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New attempts to start up INEOS biofuel plant fail

STORY BY SAMANTHA ROHLFING BAITA (Week of February 19, 2015)

Several new attempts have been made since the beginning of this month to start up the critical boiler at the INEOS biofuel plant just west of Vero Beach, but all have failed, according to an informed source.

The boiler, which “boils” biomass from yard waste and other organic materials to supposedly convert it into ethanol fuel, was first started up again on Feb. 6, but it was down again by mid-morning of the following day, the source said.

“Over the next several days, many more attempts were made to run the boiler and turbine, resulting in failure of both systems due to many steam leaks and high turbine vibration,” the source added.

A spokesperson at INEOS’s U.S. headquarters in Chicago said the firm doesn’t disclose any details about the plant’s operations. Asked specifically if he could confirm if there had been issues with an attempted start-up, he simply repeated: “We do not disclose our operations.”

The attempts to restart the operation occurred after word came down from the British owner of the biofuel plant owner on Jan. 22 that heads would roll if the operation wasn’t producing by June. At the same time, orders were given to effect a start-up by the end of this month.

To solve the boiler and turbine problems, a new maintenance contractor is now on board and is currently addressing these issues, and the sources said the plant still has a target date of the end of this month for a full startup if the support systems get repaired – which appears to be a big if.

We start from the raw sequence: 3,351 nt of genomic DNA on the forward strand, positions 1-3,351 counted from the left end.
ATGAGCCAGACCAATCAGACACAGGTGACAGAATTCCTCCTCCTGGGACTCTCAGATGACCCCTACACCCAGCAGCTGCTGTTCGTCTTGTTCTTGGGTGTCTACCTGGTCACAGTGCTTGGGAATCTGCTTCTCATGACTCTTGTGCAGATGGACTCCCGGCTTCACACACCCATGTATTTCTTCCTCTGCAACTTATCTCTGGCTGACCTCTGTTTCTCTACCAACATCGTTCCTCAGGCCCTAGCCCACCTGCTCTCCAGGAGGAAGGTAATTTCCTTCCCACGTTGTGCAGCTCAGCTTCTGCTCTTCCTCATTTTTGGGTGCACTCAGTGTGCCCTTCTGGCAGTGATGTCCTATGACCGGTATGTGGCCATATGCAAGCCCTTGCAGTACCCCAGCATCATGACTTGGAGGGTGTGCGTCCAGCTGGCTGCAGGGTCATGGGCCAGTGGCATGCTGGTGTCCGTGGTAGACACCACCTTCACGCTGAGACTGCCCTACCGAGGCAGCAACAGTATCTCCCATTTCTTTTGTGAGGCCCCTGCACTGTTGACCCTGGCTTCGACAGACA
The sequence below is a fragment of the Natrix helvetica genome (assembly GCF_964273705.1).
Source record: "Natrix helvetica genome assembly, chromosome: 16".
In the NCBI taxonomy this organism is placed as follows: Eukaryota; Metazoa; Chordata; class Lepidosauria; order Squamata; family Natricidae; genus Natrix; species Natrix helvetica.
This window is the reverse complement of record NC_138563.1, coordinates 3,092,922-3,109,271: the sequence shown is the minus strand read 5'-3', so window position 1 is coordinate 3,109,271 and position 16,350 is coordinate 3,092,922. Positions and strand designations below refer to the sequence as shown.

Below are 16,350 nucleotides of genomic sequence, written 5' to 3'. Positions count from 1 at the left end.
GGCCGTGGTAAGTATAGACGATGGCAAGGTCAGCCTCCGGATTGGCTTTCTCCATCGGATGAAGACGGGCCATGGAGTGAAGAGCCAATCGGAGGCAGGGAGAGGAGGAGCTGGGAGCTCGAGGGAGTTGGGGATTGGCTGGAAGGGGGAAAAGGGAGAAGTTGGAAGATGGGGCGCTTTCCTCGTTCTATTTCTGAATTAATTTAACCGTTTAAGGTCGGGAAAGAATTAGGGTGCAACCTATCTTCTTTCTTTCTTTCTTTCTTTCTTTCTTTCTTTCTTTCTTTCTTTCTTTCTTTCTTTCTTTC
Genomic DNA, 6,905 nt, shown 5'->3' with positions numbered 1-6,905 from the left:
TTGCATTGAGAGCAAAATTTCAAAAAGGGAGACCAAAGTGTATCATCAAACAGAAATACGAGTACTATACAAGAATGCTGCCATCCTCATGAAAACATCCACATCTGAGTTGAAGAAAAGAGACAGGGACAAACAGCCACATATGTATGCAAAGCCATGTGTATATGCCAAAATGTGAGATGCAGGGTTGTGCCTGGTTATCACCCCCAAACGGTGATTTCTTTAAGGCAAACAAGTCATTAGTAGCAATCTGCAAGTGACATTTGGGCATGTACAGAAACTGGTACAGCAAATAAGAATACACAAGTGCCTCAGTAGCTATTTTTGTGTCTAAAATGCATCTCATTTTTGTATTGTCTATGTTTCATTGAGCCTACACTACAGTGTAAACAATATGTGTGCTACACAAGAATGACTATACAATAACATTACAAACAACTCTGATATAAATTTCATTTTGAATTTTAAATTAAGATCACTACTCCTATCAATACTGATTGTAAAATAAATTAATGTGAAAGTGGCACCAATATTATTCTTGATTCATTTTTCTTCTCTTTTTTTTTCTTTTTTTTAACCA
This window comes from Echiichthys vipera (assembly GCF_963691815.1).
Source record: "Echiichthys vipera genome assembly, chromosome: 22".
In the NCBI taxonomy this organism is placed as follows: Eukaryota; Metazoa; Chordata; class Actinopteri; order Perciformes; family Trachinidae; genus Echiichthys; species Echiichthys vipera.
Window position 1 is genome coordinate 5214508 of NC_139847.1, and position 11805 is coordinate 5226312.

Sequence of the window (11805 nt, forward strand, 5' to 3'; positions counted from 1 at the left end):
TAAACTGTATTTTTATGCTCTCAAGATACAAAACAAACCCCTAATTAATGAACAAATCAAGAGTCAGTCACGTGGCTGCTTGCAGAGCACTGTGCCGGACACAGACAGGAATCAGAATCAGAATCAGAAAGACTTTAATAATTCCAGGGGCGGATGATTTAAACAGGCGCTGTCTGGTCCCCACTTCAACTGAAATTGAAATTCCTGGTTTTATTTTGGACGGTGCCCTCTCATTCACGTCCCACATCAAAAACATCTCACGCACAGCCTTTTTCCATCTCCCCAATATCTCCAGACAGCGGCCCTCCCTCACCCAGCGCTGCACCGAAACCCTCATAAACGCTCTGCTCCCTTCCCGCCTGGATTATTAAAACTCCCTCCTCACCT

“Testing and a dry run of the gasifier (a crucial element of the biofuel operation) this past week have been positive,” sources said.

 After a flurry of questions and safety concerns surfaced last month, the Florida Department of Environmental Protection sent an inspector to the plant. However, since the biofuel (ethanol) production operation was shut down, the section of the FDEP report relating to the biogas production operation remained blank.

The FDEP plans to return sometime in March, when the plant will supposedly be back in full operation. 

Questions about actual gallons of ethanol produced since the plant opened in 2013 have had no official response, the company continuing to cite confidentiality concerns. Unofficially, insiders say that production has been virtually nil.

The FDEP is hoping for a determination from its General Counsel soon as to whether actual production information can finally – or ever – be disclosed.

In mid-2013, the Department of Energy, which provided a $50 million grant “to design, construct, commission and operate the Indian River BioEnergy Center,” published a news story on its website with a headline announcing, “Florida Project Produces Nation’s First Cellulosic Ethanol at Commercial-Scale. The Energy Department today (July 31, 2013) recognized the nation’s first commercial-scale cellulosic ethanol production at INEOS Bio’s Indian River BioEnergy Center in Vero Beach, Florida.”

Although the definition of “commercial-scale cellulosic ethanol production” remains elusive, it seems that early reports of production may have jumped the gun.  In response to queries, an INEOS spokesperson stated, “Yes, we had the commercial-scale fermenter running at that time (July 2013), but not at full capacity due to the impurities in the syngas.”

As to what, if any, requirements the Department of Energy has placed upon INEOS to go along with its $50 million grant, a DOE spokesperson promised an answer at a later date.

 The crux of the high-tech operation’s problems, in addition to equipment issues, is hydrogen cyanide, produced during the conversion of the feedstock – yard waste and other plant material – and found to be lethal to the microorganisms necessary in the fermentation process.